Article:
• Little or no inter-use coordination
  • Inconsistent standards, re water quantity and
    quality across basins
  • Conflicting management practices international,
    federal, states, counties, private, tribal lands
  • Large number of largely uncoordinated planning
    efforts
  • No official incorporation of climate change
    scenarios in planning.

Increasing Scarcity and Conflict 2000-2020
21
Conclusions
  • Climate change presents challenges and
    opportunities for the PNW
  • Impacts to water resources represent our most
    significant vulnerability
  • System is already operating at the margins
  • Does the risk of multi-year droughts increase?
  • More resource managers recognizing the importance
    of planning for climate change (e.g., Seattle,
    Portland) but technical and financial resources
    limited
  • Leadership from White House U.S. Congress
    needed

22
Policy Hurdles
  • Increasing intensity to trade-off conflicts
  • East Side trade-offs - Hydro/Fish/Agriculture
  • West Side trade-offs Municipal
    Industrial/Hydro/Fish
  • East Side vs. West Side conflict
  • Heavy emphasis on State sovereignty
  • Differences Idaho vs. Oregon Washington
  • re application of Prior Appropriation rule.

23
Policy Hurdles (contd)
  • System is top-down. Technical level cannot
    determine own planning scenarios.
  • System currently includes only population growth
    ESA applications in long term planning.
  • Policy level says they unlikely to face up to
    climate change challenge without leadership from
    white House U.S. Congress (i.e., system is
    top-down for them too).

24
Four Broad Policy Objectives
  • Need to
  • Consider the probability direction of regional
    climate change (more rain, less snow, increased
    summer droughts in face of higher demand) as a
    problem in risk management.
  • Direct U.S. Army Corps of Engineers to consider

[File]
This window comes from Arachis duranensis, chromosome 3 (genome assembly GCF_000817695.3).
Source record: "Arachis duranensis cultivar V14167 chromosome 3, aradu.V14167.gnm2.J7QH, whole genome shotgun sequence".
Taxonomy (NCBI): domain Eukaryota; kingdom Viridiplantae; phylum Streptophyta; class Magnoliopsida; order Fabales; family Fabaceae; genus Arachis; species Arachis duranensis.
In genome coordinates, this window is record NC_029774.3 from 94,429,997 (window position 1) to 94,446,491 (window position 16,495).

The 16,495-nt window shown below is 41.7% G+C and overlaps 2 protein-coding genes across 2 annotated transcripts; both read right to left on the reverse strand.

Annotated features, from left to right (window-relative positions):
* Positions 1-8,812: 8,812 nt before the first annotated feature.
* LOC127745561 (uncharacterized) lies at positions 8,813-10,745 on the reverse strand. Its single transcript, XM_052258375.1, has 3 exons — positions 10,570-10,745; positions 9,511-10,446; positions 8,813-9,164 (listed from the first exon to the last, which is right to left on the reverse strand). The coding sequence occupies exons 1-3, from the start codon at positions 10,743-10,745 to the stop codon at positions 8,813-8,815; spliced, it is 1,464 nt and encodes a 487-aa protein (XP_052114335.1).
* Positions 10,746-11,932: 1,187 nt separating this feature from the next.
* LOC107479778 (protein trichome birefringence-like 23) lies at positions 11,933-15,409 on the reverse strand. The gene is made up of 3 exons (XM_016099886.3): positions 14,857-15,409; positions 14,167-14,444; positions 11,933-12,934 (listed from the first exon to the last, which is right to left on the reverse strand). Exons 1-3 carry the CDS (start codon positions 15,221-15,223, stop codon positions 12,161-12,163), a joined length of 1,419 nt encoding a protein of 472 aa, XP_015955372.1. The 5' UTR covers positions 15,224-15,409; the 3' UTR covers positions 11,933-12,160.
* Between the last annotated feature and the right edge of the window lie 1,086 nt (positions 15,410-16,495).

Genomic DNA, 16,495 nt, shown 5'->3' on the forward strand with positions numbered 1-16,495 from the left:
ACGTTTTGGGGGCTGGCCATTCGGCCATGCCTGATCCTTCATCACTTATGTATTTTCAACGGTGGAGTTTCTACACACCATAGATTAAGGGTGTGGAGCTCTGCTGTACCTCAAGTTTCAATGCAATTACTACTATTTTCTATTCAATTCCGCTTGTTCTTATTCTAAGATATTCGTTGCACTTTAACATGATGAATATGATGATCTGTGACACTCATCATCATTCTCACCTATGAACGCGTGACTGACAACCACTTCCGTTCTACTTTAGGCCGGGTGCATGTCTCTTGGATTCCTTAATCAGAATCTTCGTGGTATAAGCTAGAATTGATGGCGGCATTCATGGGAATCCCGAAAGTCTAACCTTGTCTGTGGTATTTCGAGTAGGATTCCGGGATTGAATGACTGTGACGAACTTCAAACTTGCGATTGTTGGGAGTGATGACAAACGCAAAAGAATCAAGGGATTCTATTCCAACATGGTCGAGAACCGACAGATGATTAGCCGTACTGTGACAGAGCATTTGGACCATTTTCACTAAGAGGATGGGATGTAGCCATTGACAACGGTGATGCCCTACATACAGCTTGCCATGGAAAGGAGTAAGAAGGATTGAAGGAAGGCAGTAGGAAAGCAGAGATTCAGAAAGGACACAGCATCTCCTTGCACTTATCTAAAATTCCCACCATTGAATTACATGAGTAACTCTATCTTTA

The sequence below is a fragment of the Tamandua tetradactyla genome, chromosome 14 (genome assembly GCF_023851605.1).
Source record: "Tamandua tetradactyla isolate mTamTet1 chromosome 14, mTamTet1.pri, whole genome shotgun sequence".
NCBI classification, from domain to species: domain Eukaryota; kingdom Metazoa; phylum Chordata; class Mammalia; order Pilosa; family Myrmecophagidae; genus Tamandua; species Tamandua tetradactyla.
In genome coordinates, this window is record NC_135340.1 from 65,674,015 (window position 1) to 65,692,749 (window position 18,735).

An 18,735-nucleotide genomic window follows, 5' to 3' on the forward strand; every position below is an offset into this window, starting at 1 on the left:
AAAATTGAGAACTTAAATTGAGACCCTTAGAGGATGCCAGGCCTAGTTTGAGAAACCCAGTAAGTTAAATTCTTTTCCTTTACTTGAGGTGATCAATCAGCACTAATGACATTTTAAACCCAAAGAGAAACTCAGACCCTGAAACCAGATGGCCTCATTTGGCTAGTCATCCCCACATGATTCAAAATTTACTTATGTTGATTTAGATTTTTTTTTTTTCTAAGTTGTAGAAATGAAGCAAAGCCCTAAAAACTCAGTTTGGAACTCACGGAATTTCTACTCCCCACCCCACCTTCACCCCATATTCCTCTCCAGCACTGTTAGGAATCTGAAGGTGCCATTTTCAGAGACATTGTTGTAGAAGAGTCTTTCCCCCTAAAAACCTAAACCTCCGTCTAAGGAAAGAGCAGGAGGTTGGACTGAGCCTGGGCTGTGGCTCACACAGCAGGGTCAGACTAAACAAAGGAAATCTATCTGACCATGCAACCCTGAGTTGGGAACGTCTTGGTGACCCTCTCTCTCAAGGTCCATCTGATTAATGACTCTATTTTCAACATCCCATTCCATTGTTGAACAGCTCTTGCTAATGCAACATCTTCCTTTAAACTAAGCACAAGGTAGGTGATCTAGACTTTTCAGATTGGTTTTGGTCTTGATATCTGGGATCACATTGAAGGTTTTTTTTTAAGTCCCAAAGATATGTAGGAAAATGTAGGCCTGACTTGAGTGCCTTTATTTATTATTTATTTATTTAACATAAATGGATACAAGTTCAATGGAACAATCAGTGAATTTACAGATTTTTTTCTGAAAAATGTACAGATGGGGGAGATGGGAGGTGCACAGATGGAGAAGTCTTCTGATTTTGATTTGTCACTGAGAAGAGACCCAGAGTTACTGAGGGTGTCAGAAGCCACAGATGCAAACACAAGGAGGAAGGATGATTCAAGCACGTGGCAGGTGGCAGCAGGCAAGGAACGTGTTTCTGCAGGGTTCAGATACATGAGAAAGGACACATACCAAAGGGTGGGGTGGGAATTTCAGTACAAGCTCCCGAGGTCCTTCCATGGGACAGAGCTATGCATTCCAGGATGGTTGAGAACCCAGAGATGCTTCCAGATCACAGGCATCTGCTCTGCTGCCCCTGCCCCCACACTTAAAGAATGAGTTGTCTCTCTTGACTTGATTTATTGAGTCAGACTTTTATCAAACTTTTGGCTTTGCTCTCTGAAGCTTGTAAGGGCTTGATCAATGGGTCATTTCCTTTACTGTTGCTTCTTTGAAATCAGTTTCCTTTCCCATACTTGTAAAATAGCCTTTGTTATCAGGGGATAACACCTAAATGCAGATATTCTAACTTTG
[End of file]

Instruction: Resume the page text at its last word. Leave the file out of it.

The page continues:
scenarios of regional climate change in its
    long-range plans as the Corps revises its
    operations manual for the Columbia River.
  • Support development and maintenance of a
    comprehensive regional climate monitoring
    system.
  • Push for a regional/federal discussion re policy
    dimensions of climate change water resources.

25
Water Resource Impacts A Major Policy Lever for
Change
  • Widespread official recognition of the lack of
    capacity of regional water resources system to
    meet present and anticipated future demands even
    without climate change!

Washington State Governor Gary Locke, 19 November
2002 Will global climate changes make water
shortages a regular fact of life for our state?
There is evidencethat our states climate is
changing. What if the summer becomes the norm for
us, over time? Can we adequately prepare for such
a fundamental change in our state?
26
West Coast Governors Initiative on Climate
Change
  • Research on the impacts of climate change lead to
    first-ever joint Washington-Oregon-California
    mitigation initiative in 2003
  • Oregon science/policy climate change advisory
    committee established January 2004 as part of
    initiative

Washington State Governor Gary Locke, 1 October
2003 Climate change is one of the most serious
environmental issues facing our planet today I
believe that it is important for us as a state
and region to reduce our contribution to the
emission of global warming gases. Last week,
Governors Davis, Kulongoski and I committed our
states to work jointly to reduce global warming
gases
27
Planning for Climate Change
28
Planning for Climate Change (contd)
29
Impacts of Climate Change on the PNW
  • Highest confidence
  • Models warmer higher snow line
  • summer water supply, drought
  • increased demand for water
  • conflicts over water resources
  • winter streamflow increases in snowmelt-driven
    basins
  • salmon freshwater survival
  • reduced energy demand for winter heating,
    increased demand for summer air conditioning

energy production
30
Impacts of climate change on the PNW (contd)
  • Medium confidence, greater uncertainty
  • Models higher winter precipitation
  • increased winter runoff
  • forest growth and seedling establishment
  • forest disturbance

flooding
at low elevations
at high elevations
fires, pests
31
Impacts of climate change on the PNW (contd)
  • Large uncertainty
  • Total and summer precipitation, changes in
    variability, coastal winds and currents
  • annual streamflow changes
  • forest area
  • salmon ocean survival
  • coastal ecosystems, poleward range extensions
  • human health (diseases, air quality)